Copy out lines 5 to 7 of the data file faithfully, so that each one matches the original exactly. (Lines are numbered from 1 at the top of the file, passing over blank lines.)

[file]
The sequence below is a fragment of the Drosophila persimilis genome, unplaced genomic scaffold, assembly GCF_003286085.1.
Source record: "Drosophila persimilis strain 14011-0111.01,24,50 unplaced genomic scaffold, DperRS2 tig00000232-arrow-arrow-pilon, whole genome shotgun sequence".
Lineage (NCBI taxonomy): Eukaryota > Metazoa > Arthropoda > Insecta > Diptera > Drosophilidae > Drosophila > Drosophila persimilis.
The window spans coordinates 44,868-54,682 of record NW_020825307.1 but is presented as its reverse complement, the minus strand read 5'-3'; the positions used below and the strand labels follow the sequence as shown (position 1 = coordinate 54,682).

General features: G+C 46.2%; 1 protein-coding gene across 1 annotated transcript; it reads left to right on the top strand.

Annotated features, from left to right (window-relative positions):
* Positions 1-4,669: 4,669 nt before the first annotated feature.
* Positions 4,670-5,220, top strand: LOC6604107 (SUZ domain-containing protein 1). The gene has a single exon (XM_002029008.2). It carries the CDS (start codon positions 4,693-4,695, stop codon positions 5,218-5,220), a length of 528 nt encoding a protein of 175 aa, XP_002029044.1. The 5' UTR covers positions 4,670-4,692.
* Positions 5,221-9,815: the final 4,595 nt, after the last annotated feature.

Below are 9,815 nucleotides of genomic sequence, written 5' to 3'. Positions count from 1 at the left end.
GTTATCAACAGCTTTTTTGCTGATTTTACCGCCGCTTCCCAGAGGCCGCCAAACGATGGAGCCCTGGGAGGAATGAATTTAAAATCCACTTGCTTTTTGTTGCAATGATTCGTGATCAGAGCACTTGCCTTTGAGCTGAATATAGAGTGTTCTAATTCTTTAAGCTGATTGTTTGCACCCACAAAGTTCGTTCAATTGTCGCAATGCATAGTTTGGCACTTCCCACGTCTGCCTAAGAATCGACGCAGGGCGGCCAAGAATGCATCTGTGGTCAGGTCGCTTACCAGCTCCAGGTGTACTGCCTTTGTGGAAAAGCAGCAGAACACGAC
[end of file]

General features: G+C 46.2%; 1 protein-coding gene across 1 annotated transcript; it reads left to right on the top strand.

Annotated features, from left to right (window-relative positions):
* Positions 1-4,669: 4,669 nt before the first annotated feature.